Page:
Columnist demonstrates Canadian bias on gun ownership

Mr. Zemanek’s attack on National Firearms Association president Sheldon Clare illustrates the bias that Canadians gun owners suffer on a continual basis from the media.

Re: Rick Zemanek’s March 2 column, Do our gun laws really need fixing?

Mr. Zemanek’s attack on National Firearms Association president Sheldon Clare illustrates the bias that Canadians gun owners suffer on a continual basis from the media.

A responsible journalist, upon visiting this particular issue, would have encouraged the readers to log onto the website in which Mr. Clare was featured in an interview, and then decide for themselves the merits of his ideas. I personally found everything he stated to be perfectly reasonable, but then I don’t look at the world through hoplophobic lenses made by one-hour anti-gun crafters.

The sheer numbers of the National Firearms Association membership should command some respect from the media, and as much as the media would like to present them as pot-bellied hillbillies sitting around a wood-burning stove cleaning their assault rifles, the reality is that there are numerous highly educated and internationally recognized and respected members belonging to the NFA. I encourage the reader to log onto the websites of both Canada’s NFA as well as the American National Rifle Association and discover their true mission statements, untainted by left-wing bias.

This would be an appropriate time to complain about the Advocate’s editorial policy in regards to letters to the editor. Although they claim the right to edit letters prior to publication they do not seek the approval of the letter writer for the edited version prior to publication. Their editing can change the whole tone and much of the content of the letter. As an example, one of my recent letters had the introductory section eliminated, leaving the reader with the impression that I was anti-police when nothing could be further from the truth.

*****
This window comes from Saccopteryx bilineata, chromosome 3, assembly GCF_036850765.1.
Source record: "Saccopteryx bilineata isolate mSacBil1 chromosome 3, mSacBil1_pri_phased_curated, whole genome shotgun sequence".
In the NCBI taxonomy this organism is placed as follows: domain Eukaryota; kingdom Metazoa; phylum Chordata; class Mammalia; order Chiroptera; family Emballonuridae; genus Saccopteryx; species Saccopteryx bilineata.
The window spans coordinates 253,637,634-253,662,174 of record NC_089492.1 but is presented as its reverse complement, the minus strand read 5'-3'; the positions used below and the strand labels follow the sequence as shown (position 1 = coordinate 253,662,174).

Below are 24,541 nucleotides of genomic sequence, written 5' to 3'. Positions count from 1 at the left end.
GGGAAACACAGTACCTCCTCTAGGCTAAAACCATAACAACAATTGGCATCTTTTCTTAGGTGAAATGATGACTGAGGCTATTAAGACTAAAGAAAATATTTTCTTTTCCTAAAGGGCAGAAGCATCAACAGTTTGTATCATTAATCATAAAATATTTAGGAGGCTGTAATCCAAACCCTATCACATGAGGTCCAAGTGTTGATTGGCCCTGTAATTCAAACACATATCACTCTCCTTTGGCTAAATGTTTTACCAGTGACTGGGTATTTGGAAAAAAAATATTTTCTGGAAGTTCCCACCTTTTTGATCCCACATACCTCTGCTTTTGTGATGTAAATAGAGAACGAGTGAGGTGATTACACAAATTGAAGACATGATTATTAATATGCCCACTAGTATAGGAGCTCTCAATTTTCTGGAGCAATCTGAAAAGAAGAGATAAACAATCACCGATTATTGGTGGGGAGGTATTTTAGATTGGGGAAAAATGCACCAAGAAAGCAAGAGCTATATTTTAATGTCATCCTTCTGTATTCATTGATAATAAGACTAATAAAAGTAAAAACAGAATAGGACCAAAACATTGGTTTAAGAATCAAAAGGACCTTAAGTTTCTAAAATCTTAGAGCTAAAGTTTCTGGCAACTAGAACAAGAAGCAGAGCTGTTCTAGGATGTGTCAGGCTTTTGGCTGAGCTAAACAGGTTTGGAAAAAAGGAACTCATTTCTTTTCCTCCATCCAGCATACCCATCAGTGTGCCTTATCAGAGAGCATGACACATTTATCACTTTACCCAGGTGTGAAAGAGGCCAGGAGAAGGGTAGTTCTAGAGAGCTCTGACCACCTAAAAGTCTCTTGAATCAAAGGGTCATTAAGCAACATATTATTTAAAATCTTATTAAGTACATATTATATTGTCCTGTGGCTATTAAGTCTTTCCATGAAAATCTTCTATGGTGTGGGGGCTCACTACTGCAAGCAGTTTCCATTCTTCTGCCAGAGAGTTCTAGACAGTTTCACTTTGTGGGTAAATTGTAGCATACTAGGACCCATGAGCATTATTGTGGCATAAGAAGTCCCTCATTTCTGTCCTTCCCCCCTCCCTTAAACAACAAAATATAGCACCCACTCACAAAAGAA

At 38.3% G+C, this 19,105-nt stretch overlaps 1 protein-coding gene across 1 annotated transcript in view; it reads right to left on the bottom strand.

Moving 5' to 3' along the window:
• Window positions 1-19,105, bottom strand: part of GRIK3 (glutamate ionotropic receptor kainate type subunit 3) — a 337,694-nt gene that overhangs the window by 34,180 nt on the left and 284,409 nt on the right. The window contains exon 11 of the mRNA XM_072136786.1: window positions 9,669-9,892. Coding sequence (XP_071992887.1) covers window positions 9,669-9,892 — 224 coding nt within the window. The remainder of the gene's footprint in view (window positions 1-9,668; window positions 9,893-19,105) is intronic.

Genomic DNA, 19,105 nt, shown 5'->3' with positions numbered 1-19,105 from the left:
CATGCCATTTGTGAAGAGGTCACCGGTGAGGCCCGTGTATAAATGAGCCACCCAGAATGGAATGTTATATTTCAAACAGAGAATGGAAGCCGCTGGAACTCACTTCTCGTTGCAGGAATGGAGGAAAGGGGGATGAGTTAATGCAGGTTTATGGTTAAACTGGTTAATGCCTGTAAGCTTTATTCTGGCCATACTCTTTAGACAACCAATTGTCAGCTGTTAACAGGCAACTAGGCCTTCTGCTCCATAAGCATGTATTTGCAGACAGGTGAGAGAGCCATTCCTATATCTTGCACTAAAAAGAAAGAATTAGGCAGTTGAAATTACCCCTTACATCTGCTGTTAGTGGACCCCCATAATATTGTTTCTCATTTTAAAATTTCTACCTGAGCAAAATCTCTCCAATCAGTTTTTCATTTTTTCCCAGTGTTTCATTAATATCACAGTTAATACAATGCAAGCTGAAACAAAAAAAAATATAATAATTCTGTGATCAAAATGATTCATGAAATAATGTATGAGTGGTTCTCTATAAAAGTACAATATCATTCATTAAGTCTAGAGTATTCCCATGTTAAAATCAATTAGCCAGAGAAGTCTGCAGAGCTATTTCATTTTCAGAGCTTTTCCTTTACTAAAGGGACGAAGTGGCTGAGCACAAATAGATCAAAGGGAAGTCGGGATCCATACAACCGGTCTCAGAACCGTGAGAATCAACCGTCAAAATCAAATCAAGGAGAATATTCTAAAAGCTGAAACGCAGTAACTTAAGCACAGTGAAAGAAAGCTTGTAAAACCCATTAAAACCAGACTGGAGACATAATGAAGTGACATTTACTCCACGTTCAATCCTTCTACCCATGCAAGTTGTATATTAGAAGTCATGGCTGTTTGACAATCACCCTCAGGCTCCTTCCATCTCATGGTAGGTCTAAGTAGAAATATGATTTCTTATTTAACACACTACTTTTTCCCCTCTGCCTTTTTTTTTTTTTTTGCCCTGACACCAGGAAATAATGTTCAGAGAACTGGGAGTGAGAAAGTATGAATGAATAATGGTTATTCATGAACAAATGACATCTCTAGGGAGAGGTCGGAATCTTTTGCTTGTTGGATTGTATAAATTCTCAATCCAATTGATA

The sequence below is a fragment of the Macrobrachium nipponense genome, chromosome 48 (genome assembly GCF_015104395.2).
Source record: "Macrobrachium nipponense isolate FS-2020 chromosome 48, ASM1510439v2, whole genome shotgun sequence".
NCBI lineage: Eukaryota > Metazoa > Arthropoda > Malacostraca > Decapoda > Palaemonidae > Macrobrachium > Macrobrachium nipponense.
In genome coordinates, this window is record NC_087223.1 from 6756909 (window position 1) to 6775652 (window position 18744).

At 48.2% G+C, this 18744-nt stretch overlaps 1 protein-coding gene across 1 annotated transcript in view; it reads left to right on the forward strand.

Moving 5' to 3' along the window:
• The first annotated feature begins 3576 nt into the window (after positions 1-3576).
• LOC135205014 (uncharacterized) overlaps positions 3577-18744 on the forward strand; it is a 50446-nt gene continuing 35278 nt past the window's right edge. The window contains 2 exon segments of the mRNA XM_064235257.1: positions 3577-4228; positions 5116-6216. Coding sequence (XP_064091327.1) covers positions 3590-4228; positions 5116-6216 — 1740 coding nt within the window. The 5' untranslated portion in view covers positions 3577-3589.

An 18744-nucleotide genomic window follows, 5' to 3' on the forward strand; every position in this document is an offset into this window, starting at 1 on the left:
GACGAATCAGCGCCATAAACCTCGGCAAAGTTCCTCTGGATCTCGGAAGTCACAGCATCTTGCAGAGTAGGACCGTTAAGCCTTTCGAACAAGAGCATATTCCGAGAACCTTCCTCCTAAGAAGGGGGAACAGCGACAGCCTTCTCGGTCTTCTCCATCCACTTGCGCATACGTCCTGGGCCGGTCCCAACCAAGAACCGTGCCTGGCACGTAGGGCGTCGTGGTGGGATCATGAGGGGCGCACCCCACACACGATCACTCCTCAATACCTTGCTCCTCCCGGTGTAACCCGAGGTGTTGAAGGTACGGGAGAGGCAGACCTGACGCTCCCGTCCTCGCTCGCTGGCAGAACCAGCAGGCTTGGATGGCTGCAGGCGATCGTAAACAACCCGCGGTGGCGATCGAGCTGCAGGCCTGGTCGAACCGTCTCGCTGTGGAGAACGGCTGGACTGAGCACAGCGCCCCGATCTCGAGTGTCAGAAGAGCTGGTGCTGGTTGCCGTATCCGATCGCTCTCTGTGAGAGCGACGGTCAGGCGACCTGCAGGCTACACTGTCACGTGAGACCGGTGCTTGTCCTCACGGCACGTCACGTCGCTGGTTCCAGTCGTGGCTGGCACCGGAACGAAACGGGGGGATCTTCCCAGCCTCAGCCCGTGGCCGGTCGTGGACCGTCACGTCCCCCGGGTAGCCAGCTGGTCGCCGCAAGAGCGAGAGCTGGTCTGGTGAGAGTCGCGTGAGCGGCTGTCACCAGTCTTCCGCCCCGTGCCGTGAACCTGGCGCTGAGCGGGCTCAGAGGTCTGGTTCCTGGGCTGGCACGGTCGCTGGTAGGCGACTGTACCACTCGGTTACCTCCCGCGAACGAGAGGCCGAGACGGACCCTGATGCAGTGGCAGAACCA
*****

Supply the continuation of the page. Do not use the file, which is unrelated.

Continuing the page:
Freedom of the press should never be allowed to trump individual freedom of expression within allowable limits. For this reason, I will no longer contribute to these editorial pages as I am not given the opportunity to play on a level field.

Readers should always be leery of bias, whether from the Advocate editors or letter writers like myself. There is a wealth of truthful information on the Internet and readers should turn to it to be fully informed of all sides of the issues.

Terrence Rawlyck

Lacombe

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